Mr. Gates said that the United States did not intend to engage in hot pursuit of the operatives into Iran.
“We believe that we can interrupt these networks that are providing support, through actions inside the territory of Iraq, that there is no need to attack targets in Iran itself,” Mr. Gates told the Senate Armed Services Committee. “I continue to believe what I told you at the confirmation hearing,” he added, referring to last month’s hearings on his nomination, “that any kind of military action inside Iran itself would be a very last resort.”
Ms. Rice’s comments came just a day after the new chairman of the Senate Foreign Relations Committee, Senator Joseph R. Biden Jr., Democrat of Delaware, issued a sharp warning to the administration about the recent raids against Iranians in Iraq, including one in Erbil early Thursday.
He said the vote to authorize the president to order the use of force to topple Saddam Hussein was not a vehicle for mounting attacks in Iran, even to pursue cells or networks assisting insurgents or sectarian militias. “I just want the record to show -- and I would like to have a legal response from the State Department if they think they have authority to pursue networks or anything else across the border into Iran and Iraq -- that will generate a constitutional confrontation here in the Senate, I predict to you,” Mr. Biden said.
In the view of American officials, Iran is engaged in a policy of “managed chaos” in Iraq. Its presumed goal, both policymakers and intelligence officials say, is to raise the cost to the United States for its intervention in Iraq, in hopes of teaching Washington a painful lesson about the perils of engaging in regime change.
Toward this end, American officials charge, Iran has provided components, including explosives and infrared triggering devices, for sophisticated roadside bombs that are designed to penetrate armor. They have also provided training for several thousand Shiite militia fighters, mostly in Iran. Officials say the training is carried out by the Iranian Revolutionary Guards and the Ministry of Intelligence and Security.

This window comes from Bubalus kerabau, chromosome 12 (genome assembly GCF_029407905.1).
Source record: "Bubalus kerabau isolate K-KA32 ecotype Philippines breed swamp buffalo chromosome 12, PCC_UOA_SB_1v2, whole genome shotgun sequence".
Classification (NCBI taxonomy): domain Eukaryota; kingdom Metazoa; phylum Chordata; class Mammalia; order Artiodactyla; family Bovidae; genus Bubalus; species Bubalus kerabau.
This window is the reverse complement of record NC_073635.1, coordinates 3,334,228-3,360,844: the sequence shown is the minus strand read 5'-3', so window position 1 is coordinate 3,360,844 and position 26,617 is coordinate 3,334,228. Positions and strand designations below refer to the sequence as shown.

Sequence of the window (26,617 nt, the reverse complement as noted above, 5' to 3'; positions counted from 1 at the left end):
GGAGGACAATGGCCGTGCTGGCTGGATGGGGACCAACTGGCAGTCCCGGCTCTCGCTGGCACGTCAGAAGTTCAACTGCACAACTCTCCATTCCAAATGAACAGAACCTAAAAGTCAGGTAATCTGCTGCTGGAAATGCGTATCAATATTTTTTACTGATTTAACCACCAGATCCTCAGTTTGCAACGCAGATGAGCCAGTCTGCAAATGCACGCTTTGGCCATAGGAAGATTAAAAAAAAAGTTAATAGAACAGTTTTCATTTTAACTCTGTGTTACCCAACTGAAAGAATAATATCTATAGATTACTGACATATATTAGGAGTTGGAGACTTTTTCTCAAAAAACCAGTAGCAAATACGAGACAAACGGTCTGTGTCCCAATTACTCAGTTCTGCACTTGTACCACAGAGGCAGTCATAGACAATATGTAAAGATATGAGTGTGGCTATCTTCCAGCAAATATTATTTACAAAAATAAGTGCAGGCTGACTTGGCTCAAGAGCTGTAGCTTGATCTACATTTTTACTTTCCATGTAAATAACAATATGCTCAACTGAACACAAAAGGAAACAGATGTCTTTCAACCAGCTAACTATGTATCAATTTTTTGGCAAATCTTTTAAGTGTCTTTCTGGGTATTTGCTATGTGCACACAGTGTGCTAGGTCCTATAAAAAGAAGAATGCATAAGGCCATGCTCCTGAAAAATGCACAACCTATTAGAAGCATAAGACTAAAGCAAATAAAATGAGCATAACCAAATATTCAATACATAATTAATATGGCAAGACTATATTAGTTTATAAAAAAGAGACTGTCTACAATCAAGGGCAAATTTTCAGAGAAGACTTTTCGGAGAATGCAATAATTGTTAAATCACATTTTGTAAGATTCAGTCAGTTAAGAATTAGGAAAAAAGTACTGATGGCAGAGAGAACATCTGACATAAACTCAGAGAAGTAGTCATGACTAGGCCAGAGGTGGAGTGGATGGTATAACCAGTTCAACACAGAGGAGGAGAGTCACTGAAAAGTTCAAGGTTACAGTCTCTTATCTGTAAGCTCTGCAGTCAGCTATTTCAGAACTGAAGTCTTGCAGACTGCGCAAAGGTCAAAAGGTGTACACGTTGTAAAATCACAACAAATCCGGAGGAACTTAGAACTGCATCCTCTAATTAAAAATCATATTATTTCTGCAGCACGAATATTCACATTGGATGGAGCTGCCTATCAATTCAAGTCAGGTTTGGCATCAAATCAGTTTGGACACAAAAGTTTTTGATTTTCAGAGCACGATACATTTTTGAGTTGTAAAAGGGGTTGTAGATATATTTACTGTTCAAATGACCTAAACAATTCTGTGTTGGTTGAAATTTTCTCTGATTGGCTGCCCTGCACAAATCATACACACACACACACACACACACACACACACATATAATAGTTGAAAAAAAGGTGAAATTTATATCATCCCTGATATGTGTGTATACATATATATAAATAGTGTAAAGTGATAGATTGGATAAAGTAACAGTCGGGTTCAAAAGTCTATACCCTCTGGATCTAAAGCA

In the interview on Friday, Ms. Rice said, “We think they are providing help to the militias as well, and maybe even the more violent element of these militias.”
In addition, American officials say the Iranian Revolutionary Guard Quds Force is active in Iraq. A senior military official said last week that one of the Iranians seized in Baghdad late last month was the No. 3 Quds official. He said American forces uncovered maps of neighborhoods in Baghdad in which Sunnis could be evicted, and evidence of involvement in the war during the summer in Lebanon.
That Iranian official was ordered released, by Ms. Rice among others, after Iran claimed he had diplomatic status.
This week, American forces in Iraq conducted at least two raids against suspected Iranian operatives, including the raid in Erbil. The United States is currently detaining several individuals with Iranian passports who were picked up in those raids. The Iranians have said that they were in the process of establishing a consulate, but American officials said that the Erbil operation was a liaison office and that the workers there did not have diplomatic passports.